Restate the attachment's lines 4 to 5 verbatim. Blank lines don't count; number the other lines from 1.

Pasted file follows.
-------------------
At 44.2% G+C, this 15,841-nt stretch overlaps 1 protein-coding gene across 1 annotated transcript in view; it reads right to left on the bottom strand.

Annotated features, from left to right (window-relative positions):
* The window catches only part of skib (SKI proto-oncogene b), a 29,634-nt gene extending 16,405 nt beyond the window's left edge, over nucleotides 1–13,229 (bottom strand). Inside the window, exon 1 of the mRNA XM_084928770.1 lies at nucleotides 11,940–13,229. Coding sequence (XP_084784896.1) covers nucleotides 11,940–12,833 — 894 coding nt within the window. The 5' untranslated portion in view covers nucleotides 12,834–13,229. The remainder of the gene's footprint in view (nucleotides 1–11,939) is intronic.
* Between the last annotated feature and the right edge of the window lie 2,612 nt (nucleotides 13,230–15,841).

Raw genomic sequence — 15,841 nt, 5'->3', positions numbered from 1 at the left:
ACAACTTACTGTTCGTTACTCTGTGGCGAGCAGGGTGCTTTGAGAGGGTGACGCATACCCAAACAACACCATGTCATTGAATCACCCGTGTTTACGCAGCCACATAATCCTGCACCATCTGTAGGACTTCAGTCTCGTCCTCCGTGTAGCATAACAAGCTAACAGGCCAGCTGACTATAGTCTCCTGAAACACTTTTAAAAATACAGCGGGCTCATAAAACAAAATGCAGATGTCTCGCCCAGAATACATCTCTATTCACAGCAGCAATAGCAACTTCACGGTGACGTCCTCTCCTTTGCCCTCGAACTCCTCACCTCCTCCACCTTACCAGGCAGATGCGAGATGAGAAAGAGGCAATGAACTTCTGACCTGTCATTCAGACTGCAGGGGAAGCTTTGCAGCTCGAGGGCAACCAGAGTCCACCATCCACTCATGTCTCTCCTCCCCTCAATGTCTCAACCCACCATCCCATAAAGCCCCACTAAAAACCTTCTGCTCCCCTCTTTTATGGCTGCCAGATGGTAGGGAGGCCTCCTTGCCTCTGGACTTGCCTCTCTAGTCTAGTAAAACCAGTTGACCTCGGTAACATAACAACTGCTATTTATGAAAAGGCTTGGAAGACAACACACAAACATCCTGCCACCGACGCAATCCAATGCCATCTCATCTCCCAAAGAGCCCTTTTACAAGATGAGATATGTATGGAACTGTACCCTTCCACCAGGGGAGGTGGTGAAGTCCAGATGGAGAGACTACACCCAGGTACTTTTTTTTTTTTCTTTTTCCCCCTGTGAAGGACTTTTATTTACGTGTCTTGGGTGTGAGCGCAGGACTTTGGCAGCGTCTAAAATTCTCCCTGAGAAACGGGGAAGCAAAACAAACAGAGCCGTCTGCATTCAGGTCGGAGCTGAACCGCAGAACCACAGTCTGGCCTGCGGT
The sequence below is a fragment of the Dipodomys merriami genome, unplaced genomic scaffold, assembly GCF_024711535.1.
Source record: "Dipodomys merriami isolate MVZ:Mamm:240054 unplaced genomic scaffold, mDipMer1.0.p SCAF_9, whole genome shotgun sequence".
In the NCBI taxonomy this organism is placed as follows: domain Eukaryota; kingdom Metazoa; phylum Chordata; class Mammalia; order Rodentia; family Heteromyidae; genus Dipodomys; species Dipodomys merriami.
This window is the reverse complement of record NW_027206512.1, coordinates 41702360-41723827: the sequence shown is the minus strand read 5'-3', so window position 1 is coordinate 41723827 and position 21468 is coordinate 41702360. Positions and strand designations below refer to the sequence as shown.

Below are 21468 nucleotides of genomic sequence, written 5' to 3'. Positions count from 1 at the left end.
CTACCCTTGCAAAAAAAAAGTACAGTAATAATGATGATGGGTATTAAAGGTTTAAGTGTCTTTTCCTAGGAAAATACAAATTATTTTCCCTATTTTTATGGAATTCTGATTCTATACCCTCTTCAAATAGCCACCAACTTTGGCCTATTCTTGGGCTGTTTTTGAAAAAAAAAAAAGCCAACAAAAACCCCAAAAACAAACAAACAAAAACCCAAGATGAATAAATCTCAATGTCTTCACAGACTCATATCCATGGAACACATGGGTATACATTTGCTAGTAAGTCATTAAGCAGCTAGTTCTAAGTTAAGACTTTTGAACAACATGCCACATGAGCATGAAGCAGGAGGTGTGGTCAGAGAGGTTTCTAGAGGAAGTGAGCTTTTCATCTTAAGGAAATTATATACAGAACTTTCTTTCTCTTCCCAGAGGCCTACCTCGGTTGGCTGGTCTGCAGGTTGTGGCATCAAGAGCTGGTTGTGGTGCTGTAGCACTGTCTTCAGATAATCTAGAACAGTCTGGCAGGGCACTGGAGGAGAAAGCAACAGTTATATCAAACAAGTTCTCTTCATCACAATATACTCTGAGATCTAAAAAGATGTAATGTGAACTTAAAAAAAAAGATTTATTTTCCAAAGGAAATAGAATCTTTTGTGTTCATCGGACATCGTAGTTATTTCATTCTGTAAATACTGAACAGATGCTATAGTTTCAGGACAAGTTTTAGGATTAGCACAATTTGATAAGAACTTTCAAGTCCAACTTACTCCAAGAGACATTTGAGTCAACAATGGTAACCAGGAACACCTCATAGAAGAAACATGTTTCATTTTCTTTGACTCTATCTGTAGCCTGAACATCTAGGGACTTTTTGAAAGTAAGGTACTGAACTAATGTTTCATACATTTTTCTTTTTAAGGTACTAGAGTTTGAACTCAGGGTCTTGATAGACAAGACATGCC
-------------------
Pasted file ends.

* Between the last annotated feature and the right edge of the window lie 2,612 nt (nucleotides 13,230–15,841).

Raw genomic sequence — 15,841 nt, 5'->3', positions numbered from 1 at the left: